A case in point: We just purchased a refrigerator on a hot Black Weekend deal. Four big box chains and a local dealer all had the same advertised price, with slight variations in delivery charges., however, asked $450 more for the identical model.

As a shopper, I was glad to take advantage of this transparency. Amazon could have elected to match the price for the weekend, using one of its automated web-scraping technologies, but it did not.

We were entirely pre-sold before we went to our local retailer to place the order. Maybe this was a sale that Amazon was just as happy to miss.

Craig Sundstrom

“Webrooming is just the reverse. A consumer will use a desktop or mobile device at home to check out deals, then head for the store to make the purchase.” – CA

So (soon-to-be) consumers are actually reading the info provided for them – kinda like they used to read newspaper ads – and making use of it? Oh..the horror!

I have to agree with everyone else here that (1) there’s not much new here (it’s called “shopping”); (2) we don’t need a term for this (and if we’re to be stuck with one, why not just “webbing”? There’s no “room” involved (3) how would retailers “discourage” this, and why would they want to?

Mark Burr
3 years 10 months ago
Have I lost my mind or did retailers at one time run ads in the huge Sunday newspaper? These are simply consumers new forms of media allowing the consumer to have more information at their fingertips from even a larger spectrum of choices. As it has been said, it is called “Shopping.” Yes, it may be a little different than it was just a short while ago, but it is “Shopping.” I’ve said for a very long time that the successful retailer will be the one that transitions their customer’s visit to the web to either an order their or an in-store purchase. It is no different than a customer laying out every ad from Sunday, making their choices and carrying the ad into the store with them. Because the choices are so much more vast for nearly every consumer good than ever, the retailer has to be compelling. Out with the old form. In with the new form. Nevertheless, it is still the same thing – using that form to give the customer a compelling reason to make the purchase at your store. They made those decisions before, they still make them. They just have many more options. Thus,… Read more »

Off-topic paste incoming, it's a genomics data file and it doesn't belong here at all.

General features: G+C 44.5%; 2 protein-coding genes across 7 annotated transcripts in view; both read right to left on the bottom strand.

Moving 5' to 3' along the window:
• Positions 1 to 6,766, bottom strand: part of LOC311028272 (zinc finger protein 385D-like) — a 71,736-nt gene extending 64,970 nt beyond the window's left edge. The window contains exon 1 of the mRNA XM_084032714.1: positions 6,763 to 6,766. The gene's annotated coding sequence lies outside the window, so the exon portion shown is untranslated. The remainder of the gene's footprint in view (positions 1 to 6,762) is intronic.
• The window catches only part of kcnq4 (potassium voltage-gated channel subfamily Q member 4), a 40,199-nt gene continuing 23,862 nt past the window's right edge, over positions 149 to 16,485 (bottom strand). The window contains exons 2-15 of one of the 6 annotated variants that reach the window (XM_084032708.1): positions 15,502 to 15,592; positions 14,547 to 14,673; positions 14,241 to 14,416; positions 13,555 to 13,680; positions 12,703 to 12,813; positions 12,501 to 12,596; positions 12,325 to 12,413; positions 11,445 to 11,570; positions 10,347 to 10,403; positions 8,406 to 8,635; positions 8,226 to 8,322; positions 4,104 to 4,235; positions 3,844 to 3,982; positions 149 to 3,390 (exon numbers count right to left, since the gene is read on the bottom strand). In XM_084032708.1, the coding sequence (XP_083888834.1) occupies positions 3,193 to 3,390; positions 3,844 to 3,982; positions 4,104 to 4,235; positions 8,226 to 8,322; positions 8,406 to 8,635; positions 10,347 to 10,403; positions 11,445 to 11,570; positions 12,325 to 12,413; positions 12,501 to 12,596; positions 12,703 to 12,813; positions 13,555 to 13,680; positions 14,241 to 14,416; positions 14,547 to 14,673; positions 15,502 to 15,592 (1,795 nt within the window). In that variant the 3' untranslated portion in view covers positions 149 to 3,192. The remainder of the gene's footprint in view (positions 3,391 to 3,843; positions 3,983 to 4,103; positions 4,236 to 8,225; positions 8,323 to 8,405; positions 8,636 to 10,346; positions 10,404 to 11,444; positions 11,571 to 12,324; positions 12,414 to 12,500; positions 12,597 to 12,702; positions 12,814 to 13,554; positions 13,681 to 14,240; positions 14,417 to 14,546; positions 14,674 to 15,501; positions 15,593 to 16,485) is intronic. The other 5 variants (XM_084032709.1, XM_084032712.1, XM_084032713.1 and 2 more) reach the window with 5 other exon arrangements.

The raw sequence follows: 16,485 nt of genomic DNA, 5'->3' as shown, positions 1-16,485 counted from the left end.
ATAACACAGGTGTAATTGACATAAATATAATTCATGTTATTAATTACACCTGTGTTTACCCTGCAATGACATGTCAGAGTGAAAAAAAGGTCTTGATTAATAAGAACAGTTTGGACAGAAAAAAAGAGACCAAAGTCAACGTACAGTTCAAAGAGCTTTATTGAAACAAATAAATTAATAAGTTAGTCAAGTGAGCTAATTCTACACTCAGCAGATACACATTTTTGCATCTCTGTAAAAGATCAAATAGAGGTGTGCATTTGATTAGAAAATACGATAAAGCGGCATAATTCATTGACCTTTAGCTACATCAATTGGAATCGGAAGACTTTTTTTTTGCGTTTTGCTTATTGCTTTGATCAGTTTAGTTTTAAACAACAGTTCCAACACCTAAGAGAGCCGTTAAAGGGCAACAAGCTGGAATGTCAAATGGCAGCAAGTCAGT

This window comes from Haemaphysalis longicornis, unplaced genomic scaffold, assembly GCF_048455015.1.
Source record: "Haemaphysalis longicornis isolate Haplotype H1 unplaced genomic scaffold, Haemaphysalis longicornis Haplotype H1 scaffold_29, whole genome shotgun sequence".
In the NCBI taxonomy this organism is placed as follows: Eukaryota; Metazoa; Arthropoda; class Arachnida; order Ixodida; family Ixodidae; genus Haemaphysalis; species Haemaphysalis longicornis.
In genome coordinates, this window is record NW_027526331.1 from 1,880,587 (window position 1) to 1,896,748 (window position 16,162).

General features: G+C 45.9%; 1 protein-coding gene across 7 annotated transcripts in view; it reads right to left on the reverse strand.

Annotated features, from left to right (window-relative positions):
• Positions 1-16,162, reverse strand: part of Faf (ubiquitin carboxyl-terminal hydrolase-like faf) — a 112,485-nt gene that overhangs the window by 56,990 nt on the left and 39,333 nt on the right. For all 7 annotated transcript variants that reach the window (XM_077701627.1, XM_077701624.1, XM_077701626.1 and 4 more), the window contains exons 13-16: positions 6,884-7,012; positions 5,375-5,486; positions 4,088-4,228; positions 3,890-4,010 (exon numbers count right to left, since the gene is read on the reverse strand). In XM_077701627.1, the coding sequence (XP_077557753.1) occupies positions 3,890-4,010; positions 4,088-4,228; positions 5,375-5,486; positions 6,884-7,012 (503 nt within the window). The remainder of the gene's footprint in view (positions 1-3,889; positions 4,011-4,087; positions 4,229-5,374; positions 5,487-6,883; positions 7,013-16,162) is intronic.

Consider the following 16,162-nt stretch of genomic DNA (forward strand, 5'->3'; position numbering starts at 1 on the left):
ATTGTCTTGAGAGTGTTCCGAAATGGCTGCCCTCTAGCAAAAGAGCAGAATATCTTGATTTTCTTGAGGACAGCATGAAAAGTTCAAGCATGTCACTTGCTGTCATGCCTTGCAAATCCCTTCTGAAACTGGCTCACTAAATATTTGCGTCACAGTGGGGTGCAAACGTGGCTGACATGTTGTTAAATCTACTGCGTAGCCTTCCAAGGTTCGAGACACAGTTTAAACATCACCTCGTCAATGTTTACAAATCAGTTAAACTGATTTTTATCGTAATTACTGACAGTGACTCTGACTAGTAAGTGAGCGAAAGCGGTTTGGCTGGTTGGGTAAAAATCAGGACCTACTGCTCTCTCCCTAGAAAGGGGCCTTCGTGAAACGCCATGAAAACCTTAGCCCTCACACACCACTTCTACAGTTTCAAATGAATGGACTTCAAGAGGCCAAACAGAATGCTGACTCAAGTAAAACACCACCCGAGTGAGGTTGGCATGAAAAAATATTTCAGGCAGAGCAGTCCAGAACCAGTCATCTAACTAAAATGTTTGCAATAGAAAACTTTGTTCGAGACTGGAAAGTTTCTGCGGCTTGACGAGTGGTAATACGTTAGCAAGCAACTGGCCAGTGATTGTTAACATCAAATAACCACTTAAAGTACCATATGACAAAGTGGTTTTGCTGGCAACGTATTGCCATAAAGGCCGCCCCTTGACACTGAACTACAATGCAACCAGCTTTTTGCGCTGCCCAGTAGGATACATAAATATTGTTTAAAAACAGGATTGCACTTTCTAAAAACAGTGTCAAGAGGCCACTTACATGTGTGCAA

Vahe Katros

In the world of design, workarounds are key nuggets that inform what to build.

From Wikipedia – “A workaround is a bypass of a recognized problem in a system. A workaround is typically a temporary fix that implies that a genuine solution to the problem is needed. But workarounds are frequently as creative as true solutions, involving outside the box thinking in their creation.”

What might we find if we study the webroom instead of blowing it off as another buzzword? No doubt consumer early adopters have come up with interesting twists on how they use this stop along the journey to their full advantage.

The obvious is always overlooked, until Amazon goes live.

Arie Shpanya

This further proves the importance of managing multi-channel retailing. Whether showrooming or webrooming, customers simply want more information before a purchase (reviews and product specs online; the tactile experience in-store). You can think of either as an assisted conversion if you can keep the consumer from going to a competitor. For retailers in both spaces, there’s an opportunity to create value by integrating the two experiences. Online retailers are creating their own showrooms. Brick-and-mortar retailers are beefing up their online presence.

Ed Dunn
3 years 10 months ago

The next buzz phrase will be stockrooming – retailers looking up multiple distributors on the Internet to compare wholesale prices….

Mike Osorio
Mike Osorio
3 years 10 months ago

I find it odd that the discussion continues to be around whether these activities are “harming” physical stores and/or sites. It is simply the “new normal.” This is how the majority of consumers shop. The point is to embrace these activities as part of the shopper’s journey and determine how we can best serve them at each touch point.

Rebecca Haden
Rebecca Haden
3 years 10 months ago

Is “webrooming” really comparable to showrooming? We know that most customers go online for product information even if they eventually buy in physical stores. We also know that most shopping is still done in physical stores. It doesn’t really look as though this is even new information, let alone a new shopping phenomenon.